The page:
Friday, September 28, 2012

Leucistic Red-tailed Hawk

Alyce Walker sent me the following record photos of a leucistic Red-tailed Hawk that she took this past February in New Hartford as she thought all of our readers may like to see this different look on our most common raptor.

Leucism is essentially a reduced pigmentation as normal colors still occur over much of the feathers. It is not the same condition as albinism, a mutation that prevents melanin from being produced at all. It is a rare condition in birds. At this time of year, we are all thinking about migrant raptors, counting them at hawk watches or watching them hunting at stopover sites. Keep in mind that throughout all of these masses there may be a rarity or an abnormality like the one above with an unusual genetic condition, a rare morph or form, or a vagrant.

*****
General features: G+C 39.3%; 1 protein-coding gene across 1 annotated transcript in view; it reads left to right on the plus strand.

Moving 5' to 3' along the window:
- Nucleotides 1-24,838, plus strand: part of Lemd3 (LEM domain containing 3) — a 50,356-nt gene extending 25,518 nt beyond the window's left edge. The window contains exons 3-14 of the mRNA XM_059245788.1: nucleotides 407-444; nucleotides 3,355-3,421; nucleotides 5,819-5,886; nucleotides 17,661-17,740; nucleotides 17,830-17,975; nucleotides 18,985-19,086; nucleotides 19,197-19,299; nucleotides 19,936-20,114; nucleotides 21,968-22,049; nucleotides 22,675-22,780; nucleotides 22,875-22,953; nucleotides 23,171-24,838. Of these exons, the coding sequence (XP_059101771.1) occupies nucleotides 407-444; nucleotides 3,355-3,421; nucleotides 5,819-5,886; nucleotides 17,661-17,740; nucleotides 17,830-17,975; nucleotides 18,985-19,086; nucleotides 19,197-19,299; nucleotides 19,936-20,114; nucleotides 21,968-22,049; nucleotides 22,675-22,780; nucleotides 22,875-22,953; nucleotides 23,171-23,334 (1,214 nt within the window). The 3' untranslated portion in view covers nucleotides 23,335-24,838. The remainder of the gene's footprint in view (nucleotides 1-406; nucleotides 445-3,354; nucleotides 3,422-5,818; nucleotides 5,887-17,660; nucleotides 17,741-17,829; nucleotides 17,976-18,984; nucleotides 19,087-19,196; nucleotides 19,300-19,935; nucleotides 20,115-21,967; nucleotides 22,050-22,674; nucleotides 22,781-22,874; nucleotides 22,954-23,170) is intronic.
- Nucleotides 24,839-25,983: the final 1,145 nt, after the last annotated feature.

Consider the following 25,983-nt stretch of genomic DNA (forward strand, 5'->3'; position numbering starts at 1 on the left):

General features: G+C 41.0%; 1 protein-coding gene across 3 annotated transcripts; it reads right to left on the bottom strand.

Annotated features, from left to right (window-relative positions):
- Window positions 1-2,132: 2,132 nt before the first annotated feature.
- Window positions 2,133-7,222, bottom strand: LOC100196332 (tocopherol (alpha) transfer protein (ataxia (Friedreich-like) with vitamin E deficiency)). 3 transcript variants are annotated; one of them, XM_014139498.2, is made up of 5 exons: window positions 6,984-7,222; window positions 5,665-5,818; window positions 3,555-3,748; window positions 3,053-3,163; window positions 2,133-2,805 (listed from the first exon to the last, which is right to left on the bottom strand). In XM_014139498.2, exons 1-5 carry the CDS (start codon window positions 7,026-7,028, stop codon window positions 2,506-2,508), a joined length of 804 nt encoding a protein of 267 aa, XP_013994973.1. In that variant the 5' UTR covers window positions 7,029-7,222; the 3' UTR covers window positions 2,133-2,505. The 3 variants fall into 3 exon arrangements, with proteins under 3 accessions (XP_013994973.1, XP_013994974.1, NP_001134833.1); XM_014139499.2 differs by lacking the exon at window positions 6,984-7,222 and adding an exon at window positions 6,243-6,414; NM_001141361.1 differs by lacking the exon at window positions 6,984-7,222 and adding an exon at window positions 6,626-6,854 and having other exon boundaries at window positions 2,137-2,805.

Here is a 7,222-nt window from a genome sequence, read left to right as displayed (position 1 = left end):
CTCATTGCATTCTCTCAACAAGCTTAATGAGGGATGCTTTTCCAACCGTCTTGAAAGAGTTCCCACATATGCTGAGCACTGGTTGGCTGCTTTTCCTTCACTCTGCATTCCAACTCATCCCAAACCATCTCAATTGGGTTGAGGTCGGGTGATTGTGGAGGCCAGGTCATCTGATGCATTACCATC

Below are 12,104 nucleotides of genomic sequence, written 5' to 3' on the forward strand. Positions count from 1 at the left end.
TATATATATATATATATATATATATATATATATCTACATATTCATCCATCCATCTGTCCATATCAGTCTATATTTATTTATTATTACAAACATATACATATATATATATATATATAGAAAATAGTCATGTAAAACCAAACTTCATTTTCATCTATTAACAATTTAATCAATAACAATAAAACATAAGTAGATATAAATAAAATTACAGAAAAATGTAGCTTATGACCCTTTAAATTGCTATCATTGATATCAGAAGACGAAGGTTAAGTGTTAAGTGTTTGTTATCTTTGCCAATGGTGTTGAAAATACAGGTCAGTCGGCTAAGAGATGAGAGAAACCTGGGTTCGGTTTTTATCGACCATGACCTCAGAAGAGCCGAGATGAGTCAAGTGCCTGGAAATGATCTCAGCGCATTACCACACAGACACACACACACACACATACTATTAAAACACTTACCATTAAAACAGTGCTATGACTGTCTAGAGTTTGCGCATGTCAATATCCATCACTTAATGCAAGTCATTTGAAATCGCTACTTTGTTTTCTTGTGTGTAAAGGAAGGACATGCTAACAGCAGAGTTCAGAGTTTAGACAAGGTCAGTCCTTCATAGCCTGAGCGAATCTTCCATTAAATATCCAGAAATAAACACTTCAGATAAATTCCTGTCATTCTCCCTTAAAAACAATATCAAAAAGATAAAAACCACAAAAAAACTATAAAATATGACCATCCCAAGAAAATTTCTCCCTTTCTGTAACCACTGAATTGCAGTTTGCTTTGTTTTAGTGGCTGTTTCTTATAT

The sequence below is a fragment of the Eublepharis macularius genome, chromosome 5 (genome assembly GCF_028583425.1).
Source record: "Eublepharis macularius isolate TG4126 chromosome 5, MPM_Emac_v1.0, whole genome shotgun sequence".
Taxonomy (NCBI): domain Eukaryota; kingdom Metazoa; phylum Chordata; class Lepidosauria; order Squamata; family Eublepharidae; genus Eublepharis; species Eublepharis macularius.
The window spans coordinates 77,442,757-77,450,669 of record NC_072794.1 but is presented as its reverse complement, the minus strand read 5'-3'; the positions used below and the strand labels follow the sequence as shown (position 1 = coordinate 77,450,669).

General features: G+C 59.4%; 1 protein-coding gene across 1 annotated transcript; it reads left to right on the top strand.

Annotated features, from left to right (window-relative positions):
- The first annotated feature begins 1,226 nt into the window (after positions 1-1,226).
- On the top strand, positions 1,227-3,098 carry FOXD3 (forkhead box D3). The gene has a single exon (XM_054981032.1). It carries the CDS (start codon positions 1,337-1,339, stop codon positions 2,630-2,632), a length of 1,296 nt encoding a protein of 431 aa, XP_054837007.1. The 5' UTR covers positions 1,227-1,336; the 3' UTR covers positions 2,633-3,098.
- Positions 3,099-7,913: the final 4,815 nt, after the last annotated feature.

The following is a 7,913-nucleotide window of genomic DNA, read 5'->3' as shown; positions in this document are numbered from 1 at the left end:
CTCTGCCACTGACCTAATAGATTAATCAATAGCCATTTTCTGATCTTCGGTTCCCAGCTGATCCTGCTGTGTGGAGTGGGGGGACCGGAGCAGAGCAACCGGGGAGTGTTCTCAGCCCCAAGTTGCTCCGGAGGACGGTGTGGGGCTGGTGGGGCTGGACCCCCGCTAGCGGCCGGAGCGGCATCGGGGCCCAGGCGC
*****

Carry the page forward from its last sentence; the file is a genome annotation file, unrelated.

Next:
Alyce is currently the Litchfield Audubon Society's featured photographer, and you can check out some more of her photos here. If anyone has a strange sighting or rare bird they'd like to share please email me at at any time. Thanks for the shots Alyce!

Scott Kruitbosch
Conservation Technician

Photos © Alyce Walker and not to be reproduced without explicit permission

1 comment:

  1. Hi there. Amazing photos, I had never heard of Leucism before. I live in Toronto, and recently, my wife, Jean, and I came upon an adult Red-tailed Hawk in Markham, Ontario. We have read that stalking a hawk is no easy task,that you have to sneak up on them when they are looking the other way. Well, this Hawk was only looking one way when it landed, and that was right at us! Fortunately, we had our camera with us and got some good pictures and video. Among the video footage a scene where the Red-tailed Hawk goes after a Great Blue Heron. We have posted them for anyone interested at: